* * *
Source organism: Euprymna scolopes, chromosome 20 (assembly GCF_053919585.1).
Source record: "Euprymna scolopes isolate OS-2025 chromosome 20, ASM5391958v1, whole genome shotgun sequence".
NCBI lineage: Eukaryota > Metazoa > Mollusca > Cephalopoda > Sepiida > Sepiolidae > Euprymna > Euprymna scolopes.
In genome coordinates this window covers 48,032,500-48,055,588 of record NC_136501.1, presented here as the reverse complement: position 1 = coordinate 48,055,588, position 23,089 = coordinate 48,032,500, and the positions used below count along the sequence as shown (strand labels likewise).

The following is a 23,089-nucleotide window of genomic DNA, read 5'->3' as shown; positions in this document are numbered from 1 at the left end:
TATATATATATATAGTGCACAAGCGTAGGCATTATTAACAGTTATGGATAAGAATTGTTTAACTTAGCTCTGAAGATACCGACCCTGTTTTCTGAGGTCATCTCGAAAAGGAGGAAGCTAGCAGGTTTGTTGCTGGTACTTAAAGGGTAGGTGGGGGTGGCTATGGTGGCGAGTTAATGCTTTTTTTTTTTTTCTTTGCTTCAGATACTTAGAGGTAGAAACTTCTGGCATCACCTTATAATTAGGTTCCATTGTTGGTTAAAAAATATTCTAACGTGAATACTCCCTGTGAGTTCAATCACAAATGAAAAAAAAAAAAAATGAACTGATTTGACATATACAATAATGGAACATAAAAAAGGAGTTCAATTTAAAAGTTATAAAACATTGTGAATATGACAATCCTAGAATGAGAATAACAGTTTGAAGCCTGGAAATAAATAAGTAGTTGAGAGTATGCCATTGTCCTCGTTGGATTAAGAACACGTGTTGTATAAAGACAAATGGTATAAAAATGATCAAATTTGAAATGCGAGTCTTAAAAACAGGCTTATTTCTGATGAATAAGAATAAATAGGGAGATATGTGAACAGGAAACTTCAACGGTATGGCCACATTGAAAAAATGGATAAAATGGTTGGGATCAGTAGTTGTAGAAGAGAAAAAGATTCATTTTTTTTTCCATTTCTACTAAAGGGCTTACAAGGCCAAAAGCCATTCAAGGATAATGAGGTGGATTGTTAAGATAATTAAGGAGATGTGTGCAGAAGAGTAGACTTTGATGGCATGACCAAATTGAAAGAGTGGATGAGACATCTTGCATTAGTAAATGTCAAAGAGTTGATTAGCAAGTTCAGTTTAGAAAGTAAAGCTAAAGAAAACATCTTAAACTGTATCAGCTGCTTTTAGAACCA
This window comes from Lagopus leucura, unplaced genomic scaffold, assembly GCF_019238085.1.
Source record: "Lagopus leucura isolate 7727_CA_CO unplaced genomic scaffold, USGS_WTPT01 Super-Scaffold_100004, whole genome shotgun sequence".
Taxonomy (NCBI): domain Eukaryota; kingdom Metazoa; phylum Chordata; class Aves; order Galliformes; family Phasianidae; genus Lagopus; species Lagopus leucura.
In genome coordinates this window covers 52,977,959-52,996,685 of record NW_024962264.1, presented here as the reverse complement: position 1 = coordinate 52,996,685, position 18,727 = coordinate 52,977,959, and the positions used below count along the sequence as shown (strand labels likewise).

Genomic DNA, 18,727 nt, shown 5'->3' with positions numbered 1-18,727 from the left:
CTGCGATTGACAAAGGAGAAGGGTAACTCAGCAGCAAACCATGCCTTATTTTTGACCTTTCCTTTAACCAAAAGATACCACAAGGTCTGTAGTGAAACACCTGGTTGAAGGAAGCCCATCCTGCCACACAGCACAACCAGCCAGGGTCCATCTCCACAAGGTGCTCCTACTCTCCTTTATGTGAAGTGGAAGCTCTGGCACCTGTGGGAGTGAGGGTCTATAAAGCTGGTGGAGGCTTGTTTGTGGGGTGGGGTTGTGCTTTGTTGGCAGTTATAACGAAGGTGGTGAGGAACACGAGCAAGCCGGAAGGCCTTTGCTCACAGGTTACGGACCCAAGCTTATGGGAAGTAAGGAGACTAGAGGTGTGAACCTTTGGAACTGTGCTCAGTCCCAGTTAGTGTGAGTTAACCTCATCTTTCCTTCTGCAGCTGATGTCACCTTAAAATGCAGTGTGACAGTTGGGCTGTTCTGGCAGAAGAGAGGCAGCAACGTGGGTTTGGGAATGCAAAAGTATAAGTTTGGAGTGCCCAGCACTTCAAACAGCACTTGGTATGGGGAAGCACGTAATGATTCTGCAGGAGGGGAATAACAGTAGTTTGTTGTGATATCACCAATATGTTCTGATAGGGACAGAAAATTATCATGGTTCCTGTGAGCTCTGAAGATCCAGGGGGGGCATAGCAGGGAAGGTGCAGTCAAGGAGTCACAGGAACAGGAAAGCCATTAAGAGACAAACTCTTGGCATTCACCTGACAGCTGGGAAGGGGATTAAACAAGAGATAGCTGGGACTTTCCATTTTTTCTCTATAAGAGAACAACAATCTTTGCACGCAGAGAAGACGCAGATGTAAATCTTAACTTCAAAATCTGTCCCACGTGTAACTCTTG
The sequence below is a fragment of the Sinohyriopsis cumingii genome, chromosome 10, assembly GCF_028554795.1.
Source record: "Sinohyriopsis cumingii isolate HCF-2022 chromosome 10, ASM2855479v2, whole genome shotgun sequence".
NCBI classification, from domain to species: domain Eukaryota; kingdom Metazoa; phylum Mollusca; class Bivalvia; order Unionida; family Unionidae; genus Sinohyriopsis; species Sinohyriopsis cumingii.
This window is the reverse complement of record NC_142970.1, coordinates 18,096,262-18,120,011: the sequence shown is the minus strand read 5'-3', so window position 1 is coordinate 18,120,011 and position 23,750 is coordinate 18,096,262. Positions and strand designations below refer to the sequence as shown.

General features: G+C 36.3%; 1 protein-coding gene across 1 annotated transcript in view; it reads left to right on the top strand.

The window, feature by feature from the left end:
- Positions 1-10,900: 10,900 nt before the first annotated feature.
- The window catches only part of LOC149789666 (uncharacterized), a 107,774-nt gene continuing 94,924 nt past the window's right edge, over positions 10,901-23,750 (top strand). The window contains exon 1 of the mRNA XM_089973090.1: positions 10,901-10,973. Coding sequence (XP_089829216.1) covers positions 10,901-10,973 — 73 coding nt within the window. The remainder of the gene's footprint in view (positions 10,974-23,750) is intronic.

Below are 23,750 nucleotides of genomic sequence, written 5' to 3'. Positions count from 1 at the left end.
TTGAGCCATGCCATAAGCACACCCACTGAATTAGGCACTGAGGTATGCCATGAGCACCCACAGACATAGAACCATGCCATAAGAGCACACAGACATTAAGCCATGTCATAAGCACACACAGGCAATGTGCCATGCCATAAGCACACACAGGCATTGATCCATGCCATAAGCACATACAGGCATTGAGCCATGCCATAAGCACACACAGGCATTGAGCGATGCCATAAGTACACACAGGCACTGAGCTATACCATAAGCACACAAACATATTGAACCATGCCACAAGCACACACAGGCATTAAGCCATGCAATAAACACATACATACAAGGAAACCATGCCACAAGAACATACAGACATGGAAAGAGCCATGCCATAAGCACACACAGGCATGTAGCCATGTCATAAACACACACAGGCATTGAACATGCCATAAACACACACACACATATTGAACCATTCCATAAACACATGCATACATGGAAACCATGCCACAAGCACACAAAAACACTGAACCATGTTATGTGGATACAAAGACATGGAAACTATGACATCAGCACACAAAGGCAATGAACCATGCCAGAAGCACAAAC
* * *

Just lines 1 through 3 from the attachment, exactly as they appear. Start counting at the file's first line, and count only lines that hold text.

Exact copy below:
Source organism: Euprymna scolopes, chromosome 20 (assembly GCF_053919585.1).
Source record: "Euprymna scolopes isolate OS-2025 chromosome 20, ASM5391958v1, whole genome shotgun sequence".
NCBI lineage: Eukaryota > Metazoa > Mollusca > Cephalopoda > Sepiida > Sepiolidae > Euprymna > Euprymna scolopes.